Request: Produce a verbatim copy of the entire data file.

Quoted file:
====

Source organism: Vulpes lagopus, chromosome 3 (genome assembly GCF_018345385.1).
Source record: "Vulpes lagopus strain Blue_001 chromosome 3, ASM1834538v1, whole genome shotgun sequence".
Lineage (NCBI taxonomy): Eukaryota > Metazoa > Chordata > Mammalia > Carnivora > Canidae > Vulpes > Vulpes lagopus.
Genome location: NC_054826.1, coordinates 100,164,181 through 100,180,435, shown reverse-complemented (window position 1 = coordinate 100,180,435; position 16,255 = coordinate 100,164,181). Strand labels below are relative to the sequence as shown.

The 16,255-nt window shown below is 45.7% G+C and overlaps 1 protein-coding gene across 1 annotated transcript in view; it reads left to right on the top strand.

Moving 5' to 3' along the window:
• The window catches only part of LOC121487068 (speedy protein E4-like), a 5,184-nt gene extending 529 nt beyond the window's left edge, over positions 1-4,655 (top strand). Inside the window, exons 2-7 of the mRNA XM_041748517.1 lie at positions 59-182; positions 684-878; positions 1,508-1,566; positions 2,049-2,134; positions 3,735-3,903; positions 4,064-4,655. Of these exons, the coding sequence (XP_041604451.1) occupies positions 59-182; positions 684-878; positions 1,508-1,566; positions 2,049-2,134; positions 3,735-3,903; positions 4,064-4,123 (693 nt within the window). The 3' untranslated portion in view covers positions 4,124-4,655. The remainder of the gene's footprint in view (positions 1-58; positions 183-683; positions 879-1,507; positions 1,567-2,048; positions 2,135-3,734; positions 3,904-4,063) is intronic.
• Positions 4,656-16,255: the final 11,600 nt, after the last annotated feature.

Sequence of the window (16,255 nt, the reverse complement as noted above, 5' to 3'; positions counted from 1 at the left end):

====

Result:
Source organism: Vulpes lagopus, chromosome 3 (genome assembly GCF_018345385.1).
Source record: "Vulpes lagopus strain Blue_001 chromosome 3, ASM1834538v1, whole genome shotgun sequence".
Lineage (NCBI taxonomy): Eukaryota > Metazoa > Chordata > Mammalia > Carnivora > Canidae > Vulpes > Vulpes lagopus.
Genome location: NC_054826.1, coordinates 100,164,181 through 100,180,435, shown reverse-complemented (window position 1 = coordinate 100,180,435; position 16,255 = coordinate 100,164,181). Strand labels below are relative to the sequence as shown.

The 16,255-nt window shown below is 45.7% G+C and overlaps 1 protein-coding gene across 1 annotated transcript in view; it reads left to right on the top strand.

Moving 5' to 3' along the window:
• The window catches only part of LOC121487068 (speedy protein E4-like), a 5,184-nt gene extending 529 nt beyond the window's left edge, over positions 1-4,655 (top strand). Inside the window, exons 2-7 of the mRNA XM_041748517.1 lie at positions 59-182; positions 684-878; positions 1,508-1,566; positions 2,049-2,134; positions 3,735-3,903; positions 4,064-4,655. Of these exons, the coding sequence (XP_041604451.1) occupies positions 59-182; positions 684-878; positions 1,508-1,566; positions 2,049-2,134; positions 3,735-3,903; positions 4,064-4,123 (693 nt within the window). The 3' untranslated portion in view covers positions 4,124-4,655. The remainder of the gene's footprint in view (positions 1-58; positions 183-683; positions 879-1,507; positions 1,567-2,048; positions 2,135-3,734; positions 3,904-4,063) is intronic.
• Positions 4,656-16,255: the final 11,600 nt, after the last annotated feature.

Sequence of the window (16,255 nt, the reverse complement as noted above, 5' to 3'; positions counted from 1 at the left end):